Sunday, May 1, 2016
Terrorism, Madness, Nostalgia -- Now and Then
Crazy, right? And yet the reason this man seems so clearly, evidently nuts is that no one shared his belief. It was a private lunacy.
It would be comforting to think only isolated people are prone to the kinds of imaginings that lead to explosive violence. But in fact, there's no evidence to support this idea. Most isolated people don't bother other people. (And in fact, this Uber driver was not particularly isolated. He had a family.) What's actually true is that the greatest acts of violence are perpetrated not by lonely people, but by people whose lunacy is stoked by fellow believers -- by those who share and encourage a communal fantasy about a higher power who is directing them to shoot or blow something up, in the name of God or country or some other cause. Social groups can do a lot of damage. And the bigger the social group is, the less apparent it is, when that group becomes murderous, that its members are not only violent, but insane. Collectively insane. They have convinced themselves that ordinary people going about their business are actually not people, but targets.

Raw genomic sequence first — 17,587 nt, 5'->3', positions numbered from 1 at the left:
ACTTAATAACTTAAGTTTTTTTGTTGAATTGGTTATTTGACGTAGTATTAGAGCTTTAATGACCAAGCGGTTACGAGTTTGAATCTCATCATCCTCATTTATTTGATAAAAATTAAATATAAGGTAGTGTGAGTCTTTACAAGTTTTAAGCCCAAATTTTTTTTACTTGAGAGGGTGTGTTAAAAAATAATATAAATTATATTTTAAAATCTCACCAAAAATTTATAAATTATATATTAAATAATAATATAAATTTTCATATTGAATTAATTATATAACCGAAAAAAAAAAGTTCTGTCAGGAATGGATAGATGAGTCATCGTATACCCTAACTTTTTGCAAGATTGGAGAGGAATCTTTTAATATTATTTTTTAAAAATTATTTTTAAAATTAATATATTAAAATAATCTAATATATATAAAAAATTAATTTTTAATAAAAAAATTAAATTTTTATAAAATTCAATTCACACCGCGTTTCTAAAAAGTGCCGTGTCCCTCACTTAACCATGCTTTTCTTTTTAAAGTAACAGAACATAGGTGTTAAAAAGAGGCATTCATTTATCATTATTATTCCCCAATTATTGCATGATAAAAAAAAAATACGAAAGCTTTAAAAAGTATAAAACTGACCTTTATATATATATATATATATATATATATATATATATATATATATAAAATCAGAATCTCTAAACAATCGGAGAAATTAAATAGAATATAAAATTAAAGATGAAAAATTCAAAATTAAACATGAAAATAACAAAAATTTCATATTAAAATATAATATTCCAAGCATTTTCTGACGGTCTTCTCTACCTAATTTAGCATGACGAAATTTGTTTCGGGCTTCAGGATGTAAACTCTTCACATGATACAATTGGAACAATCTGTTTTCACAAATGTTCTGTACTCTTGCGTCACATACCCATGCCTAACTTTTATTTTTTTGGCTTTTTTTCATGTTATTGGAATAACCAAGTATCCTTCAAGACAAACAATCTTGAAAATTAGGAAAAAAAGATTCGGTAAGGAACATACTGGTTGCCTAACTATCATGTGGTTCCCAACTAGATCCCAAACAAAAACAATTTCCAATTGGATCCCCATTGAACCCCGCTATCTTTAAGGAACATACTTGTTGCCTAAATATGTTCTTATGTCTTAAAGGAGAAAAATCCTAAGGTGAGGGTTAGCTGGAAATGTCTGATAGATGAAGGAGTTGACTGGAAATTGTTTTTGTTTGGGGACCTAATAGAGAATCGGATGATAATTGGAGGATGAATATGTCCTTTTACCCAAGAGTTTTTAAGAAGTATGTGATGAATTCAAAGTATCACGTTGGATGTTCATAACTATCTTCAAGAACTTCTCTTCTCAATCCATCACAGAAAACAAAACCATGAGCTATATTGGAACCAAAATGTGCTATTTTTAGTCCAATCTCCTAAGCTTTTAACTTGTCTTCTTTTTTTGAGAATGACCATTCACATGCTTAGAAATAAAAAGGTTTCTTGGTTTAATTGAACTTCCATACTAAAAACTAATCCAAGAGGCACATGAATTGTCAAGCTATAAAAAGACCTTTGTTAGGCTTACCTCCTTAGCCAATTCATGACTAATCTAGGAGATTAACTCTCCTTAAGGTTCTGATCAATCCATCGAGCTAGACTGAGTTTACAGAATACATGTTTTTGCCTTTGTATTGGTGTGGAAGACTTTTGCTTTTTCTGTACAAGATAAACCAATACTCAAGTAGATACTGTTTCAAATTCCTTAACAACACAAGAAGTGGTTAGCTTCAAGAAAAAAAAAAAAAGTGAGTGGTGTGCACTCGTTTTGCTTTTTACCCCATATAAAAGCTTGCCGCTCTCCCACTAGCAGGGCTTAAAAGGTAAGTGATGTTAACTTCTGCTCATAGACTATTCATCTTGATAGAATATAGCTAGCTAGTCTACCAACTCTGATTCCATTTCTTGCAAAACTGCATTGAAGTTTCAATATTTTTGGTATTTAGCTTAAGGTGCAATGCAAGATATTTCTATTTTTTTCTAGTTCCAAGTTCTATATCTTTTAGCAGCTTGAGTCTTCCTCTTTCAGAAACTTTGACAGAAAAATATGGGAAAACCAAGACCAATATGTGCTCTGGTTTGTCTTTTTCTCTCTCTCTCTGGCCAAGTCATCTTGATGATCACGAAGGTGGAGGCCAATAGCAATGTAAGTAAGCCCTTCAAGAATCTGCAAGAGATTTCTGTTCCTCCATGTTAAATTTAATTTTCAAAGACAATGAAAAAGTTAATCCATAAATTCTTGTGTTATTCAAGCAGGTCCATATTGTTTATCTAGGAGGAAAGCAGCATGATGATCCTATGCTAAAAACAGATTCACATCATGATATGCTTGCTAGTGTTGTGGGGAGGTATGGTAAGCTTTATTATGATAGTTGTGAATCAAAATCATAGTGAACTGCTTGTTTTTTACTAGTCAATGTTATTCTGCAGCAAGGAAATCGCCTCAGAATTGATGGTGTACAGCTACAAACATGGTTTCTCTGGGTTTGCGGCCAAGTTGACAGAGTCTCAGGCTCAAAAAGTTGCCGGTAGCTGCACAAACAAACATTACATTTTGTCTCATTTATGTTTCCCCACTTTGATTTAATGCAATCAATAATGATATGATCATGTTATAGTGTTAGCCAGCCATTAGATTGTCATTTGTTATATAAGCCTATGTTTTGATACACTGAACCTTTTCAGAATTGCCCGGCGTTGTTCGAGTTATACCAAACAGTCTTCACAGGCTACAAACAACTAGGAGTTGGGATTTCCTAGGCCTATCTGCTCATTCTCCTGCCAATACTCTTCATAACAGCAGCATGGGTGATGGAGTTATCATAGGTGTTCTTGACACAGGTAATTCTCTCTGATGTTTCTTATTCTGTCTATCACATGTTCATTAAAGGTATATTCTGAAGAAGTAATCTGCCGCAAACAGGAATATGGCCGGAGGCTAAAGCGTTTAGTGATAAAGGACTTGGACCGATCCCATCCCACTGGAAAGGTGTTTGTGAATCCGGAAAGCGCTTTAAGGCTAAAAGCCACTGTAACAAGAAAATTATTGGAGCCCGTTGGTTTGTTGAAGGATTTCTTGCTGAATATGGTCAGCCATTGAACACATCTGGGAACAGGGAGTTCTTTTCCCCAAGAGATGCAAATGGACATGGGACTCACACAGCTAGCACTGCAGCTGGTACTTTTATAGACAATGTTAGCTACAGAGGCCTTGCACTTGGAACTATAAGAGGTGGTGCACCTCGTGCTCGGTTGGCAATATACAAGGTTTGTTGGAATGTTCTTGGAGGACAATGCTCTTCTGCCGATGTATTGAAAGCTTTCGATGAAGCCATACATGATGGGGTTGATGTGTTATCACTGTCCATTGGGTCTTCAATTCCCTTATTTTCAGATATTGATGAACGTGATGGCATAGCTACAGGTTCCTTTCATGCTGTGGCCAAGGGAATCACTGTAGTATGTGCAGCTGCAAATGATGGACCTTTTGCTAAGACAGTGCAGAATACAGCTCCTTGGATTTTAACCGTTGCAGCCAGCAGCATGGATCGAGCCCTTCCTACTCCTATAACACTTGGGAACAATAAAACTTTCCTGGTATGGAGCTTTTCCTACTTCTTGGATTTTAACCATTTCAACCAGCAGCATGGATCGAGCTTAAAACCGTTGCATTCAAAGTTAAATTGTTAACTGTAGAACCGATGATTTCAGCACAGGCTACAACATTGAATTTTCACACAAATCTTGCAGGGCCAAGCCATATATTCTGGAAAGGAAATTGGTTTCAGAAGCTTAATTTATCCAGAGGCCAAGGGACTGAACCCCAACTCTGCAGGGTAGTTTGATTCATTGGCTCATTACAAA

Commonly these people are angry because something in their world is no longer the way it used to be. They want the world around them to match a world they think
they remember, and believe they can achieve that goal through destroying some folks. This is true even if they don't really remember the world they think they want, even if that world is a fantasy they read about in a child's history book, or a tale they heard from their grandfathers, or an idea they got from a song. They're sadly disappointed in the world that surrounds them. White supremacists are nostalgic for an America in which blacks and Indians were happily subservient or invisible, Jews lived over in Europe or someplace, all other whites shared a religion and got along fine, and people who worked hard got exactly what they deserved. In other words, for a place that never existed. Islamic jihadists believe that the modern Western world has corrupted their traditional religious communities, even though, centuries in the past, Islamic culture was scientifically progressive and actively sought commerce with the west. The Nazis believed that in the pre-modern days of the German "volk," landowners and peasants lived in organic harmony. Peasants were not interviewed for that story.